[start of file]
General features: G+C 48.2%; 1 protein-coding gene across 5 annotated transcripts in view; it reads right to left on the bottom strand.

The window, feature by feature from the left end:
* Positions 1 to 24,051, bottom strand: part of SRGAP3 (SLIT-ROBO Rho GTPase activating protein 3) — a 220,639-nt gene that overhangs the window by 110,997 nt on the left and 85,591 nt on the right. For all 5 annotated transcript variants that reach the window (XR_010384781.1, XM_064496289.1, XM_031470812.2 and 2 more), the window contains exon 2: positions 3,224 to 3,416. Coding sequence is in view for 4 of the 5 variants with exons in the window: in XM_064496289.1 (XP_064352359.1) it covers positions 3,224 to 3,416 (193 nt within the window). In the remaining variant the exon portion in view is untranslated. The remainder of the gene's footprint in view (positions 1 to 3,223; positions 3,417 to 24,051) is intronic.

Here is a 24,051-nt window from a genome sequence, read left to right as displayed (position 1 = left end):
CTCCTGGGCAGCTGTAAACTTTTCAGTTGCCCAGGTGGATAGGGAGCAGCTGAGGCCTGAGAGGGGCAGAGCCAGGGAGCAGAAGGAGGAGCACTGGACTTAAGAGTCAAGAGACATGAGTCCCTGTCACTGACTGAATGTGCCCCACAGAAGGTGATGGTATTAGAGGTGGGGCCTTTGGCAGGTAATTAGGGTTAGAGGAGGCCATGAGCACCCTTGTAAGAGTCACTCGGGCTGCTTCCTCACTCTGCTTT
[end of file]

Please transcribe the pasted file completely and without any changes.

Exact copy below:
General features: G+C 48.2%; 1 protein-coding gene across 5 annotated transcripts in view; it reads right to left on the bottom strand.

The window, feature by feature from the left end:
* Positions 1 to 24,051, bottom strand: part of SRGAP3 (SLIT-ROBO Rho GTPase activating protein 3) — a 220,639-nt gene that overhangs the window by 110,997 nt on the left and 85,591 nt on the right. For all 5 annotated transcript variants that reach the window (XR_010384781.1, XM_064496289.1, XM_031470812.2 and 2 more), the window contains exon 2: positions 3,224 to 3,416. Coding sequence is in view for 4 of the 5 variants with exons in the window: in XM_064496289.1 (XP_064352359.1) it covers positions 3,224 to 3,416 (193 nt within the window). In the remaining variant the exon portion in view is untranslated. The remainder of the gene's footprint in view (positions 1 to 3,223; positions 3,417 to 24,051) is intronic.

Here is a 24,051-nt window from a genome sequence, read left to right as displayed (position 1 = left end):
CTCCTGGGCAGCTGTAAACTTTTCAGTTGCCCAGGTGGATAGGGAGCAGCTGAGGCCTGAGAGGGGCAGAGCCAGGGAGCAGAAGGAGGAGCACTGGACTTAAGAGTCAAGAGACATGAGTCCCTGTCACTGACTGAATGTGCCCCACAGAAGGTGATGGTATTAGAGGTGGGGCCTTTGGCAGGTAATTAGGGTTAGAGGAGGCCATGAGCACCCTTGTAAGAGTCACTCGGGCTGCTTCCTCACTCTGCTTT